Tuesday, September 5, 2006

Political Credit for Maine's Economy

Here's something you don't see in the papers everyday: basic economic concepts expressed clearly. The Bangor Daily News has a piece today about the fact that, tho politicians like to take credit when the economy is booming, they have rarely contributed anything to it.

Here's something you see even less often: a politician who tells it like it is.

"Angus King got all kinds of credit because he was governor in a time when the national economy boomed and the state economy boomed," University of Southern Maine economics professor Michael Hillard said. "Anybody could have been governor, and the economy would still have boomed."

Former Gov. King agrees. In an interview just before he left office, King said he was lucky to have been governor with a booming national economy that resulted in large state surpluses.

"Our economy operates on decisions made in the private sector," he said. "For most of the time that I have been governor I have been lucky those decisions have led to a strong economy."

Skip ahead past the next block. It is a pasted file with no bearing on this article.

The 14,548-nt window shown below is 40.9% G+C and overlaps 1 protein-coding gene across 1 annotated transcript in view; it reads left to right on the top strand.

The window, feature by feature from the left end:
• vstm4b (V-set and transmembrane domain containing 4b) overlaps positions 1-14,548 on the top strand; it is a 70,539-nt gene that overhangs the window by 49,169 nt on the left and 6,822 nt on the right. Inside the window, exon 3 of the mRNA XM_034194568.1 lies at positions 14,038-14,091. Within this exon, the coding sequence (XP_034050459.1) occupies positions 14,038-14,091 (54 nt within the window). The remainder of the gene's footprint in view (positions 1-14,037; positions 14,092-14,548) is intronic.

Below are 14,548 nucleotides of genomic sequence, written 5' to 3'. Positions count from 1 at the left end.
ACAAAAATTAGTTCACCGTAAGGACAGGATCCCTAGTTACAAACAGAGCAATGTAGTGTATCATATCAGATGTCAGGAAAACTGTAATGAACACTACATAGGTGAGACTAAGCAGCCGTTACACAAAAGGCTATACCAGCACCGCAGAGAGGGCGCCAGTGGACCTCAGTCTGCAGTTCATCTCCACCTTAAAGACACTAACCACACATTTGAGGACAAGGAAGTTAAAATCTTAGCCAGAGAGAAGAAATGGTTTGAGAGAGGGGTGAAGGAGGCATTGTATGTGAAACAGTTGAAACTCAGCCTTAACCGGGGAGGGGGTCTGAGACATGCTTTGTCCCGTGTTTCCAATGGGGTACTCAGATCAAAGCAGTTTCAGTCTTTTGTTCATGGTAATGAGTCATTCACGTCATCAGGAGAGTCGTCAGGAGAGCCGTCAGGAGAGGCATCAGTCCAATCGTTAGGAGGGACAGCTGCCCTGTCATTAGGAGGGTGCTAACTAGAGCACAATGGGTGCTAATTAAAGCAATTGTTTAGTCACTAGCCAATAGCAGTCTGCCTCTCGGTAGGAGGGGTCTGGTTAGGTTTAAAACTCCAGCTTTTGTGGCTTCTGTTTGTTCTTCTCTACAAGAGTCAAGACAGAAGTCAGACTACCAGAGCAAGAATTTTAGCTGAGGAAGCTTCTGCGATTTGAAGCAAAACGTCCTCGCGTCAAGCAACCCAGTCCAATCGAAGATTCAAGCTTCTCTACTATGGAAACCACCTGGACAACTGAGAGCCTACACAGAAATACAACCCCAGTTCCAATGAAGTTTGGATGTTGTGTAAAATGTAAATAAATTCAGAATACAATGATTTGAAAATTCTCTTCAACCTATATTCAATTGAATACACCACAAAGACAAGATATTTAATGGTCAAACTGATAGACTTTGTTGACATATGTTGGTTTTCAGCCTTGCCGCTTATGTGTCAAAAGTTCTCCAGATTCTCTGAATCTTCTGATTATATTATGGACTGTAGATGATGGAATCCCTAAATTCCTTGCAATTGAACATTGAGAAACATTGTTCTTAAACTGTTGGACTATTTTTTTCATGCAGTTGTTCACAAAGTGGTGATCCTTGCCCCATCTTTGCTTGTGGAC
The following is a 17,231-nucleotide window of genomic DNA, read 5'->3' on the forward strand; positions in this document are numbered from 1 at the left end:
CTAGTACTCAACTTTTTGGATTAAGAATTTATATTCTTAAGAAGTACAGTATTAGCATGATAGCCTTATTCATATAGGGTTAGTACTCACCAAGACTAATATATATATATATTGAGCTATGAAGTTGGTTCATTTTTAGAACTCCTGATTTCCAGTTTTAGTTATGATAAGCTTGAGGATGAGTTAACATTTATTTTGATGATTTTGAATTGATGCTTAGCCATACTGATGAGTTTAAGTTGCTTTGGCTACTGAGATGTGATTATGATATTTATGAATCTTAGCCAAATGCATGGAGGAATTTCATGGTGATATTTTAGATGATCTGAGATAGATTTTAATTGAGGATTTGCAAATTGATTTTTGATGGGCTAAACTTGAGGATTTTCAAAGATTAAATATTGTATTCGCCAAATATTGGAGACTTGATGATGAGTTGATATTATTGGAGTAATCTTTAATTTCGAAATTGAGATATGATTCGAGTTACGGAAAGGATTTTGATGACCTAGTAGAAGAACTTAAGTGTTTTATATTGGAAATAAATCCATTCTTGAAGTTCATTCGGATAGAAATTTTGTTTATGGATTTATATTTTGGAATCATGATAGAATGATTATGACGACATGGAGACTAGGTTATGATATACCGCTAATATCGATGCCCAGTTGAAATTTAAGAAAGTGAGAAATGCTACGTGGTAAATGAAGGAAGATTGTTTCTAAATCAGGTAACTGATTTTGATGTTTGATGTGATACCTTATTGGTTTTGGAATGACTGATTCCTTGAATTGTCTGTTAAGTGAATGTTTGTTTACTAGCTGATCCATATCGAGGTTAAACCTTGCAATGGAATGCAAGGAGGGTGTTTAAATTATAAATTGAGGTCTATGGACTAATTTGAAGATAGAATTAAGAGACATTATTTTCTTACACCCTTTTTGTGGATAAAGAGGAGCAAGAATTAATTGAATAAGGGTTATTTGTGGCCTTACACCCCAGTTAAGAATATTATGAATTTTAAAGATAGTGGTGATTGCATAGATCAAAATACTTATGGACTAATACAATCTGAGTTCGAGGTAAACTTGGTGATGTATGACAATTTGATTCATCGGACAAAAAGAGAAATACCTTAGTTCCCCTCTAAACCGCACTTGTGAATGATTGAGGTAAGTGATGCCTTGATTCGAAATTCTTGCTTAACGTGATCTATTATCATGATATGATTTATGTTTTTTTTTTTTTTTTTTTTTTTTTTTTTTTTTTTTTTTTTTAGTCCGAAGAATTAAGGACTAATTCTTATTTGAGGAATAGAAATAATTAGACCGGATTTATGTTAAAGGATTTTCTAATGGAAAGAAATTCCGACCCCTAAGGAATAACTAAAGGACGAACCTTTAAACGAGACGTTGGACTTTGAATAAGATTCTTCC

Oh, how the current administration makes us long for the days when Maine had a King in office!

The fact is that almost anything the government does will tend to stifle the economy, even if the intent is to support it. This is because the government will try and shore up one sector that has garnered a lot of attention, to the detriment of other burgeoning sectors that will have to fight on an uneven playing field for precious resources from lenders and investors.

Colby College economics professor Michael Donihue said state and local governments focus on what they can do to create incentives to attract new companies. But, he said, the reality is those in the business sector do not spend a lot of time looking at government incentives, nor do they weigh heavily in decisions to locate or expand.

"There is probably not a lot the administration or the Legislature can do to attract new people," he said, "but they certainly can get in the way and create disincentives."